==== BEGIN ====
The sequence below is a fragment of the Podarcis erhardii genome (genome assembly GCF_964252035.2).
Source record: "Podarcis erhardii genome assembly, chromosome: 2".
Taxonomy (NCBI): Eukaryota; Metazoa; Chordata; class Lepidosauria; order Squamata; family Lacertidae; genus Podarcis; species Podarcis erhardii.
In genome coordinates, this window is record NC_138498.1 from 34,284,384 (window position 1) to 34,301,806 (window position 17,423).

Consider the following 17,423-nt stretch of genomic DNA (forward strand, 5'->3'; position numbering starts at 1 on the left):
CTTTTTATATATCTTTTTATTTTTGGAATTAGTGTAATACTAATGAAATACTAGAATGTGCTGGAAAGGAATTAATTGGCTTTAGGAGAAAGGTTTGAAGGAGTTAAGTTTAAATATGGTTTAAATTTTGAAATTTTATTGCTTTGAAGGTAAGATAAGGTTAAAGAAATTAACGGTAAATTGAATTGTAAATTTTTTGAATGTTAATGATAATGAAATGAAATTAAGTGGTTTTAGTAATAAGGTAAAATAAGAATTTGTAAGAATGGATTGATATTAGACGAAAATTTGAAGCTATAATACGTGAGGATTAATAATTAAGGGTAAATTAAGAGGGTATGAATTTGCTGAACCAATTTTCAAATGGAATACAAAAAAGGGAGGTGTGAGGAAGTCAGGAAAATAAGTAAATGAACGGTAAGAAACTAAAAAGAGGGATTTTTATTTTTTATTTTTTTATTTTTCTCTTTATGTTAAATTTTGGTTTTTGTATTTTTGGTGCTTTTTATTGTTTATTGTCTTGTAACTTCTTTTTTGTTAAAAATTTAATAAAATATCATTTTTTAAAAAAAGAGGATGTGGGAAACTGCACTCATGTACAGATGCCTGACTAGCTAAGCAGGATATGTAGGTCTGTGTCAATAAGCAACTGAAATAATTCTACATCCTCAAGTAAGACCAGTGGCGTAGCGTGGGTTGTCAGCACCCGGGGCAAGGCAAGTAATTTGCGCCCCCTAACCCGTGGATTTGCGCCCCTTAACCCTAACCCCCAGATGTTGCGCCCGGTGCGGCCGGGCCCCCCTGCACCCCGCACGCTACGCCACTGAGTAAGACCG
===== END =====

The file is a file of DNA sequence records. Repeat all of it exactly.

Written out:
The sequence below is a fragment of the Podarcis erhardii genome (genome assembly GCF_964252035.2).
Source record: "Podarcis erhardii genome assembly, chromosome: 2".
Taxonomy (NCBI): Eukaryota; Metazoa; Chordata; class Lepidosauria; order Squamata; family Lacertidae; genus Podarcis; species Podarcis erhardii.
In genome coordinates, this window is record NC_138498.1 from 34,284,384 (window position 1) to 34,301,806 (window position 17,423).

Consider the following 17,423-nt stretch of genomic DNA (forward strand, 5'->3'; position numbering starts at 1 on the left):
CTTTTTATATATCTTTTTATTTTTGGAATTAGTGTAATACTAATGAAATACTAGAATGTGCTGGAAAGGAATTAATTGGCTTTAGGAGAAAGGTTTGAAGGAGTTAAGTTTAAATATGGTTTAAATTTTGAAATTTTATTGCTTTGAAGGTAAGATAAGGTTAAAGAAATTAACGGTAAATTGAATTGTAAATTTTTTGAATGTTAATGATAATGAAATGAAATTAAGTGGTTTTAGTAATAAGGTAAAATAAGAATTTGTAAGAATGGATTGATATTAGACGAAAATTTGAAGCTATAATACGTGAGGATTAATAATTAAGGGTAAATTAAGAGGGTATGAATTTGCTGAACCAATTTTCAAATGGAATACAAAAAAGGGAGGTGTGAGGAAGTCAGGAAAATAAGTAAATGAACGGTAAGAAACTAAAAAGAGGGATTTTTATTTTTTATTTTTTTATTTTTCTCTTTATGTTAAATTTTGGTTTTTGTATTTTTGGTGCTTTTTATTGTTTATTGTCTTGTAACTTCTTTTTTGTTAAAAATTTAATAAAATATCATTTTTTAAAAAAAGAGGATGTGGGAAACTGCACTCATGTACAGATGCCTGACTAGCTAAGCAGGATATGTAGGTCTGTGTCAATAAGCAACTGAAATAATTCTACATCCTCAAGTAAGACCAGTGGCGTAGCGTGGGTTGTCAGCACCCGGGGCAAGGCAAGTAATTTGCGCCCCCTAACCCGTGGATTTGCGCCCCTTAACCCTAACCCCCAGATGTTGCGCCCGGTGCGGCCGGGCCCCCCTGCACCCCGCACGCTACGCCACTGAGTAAGACCG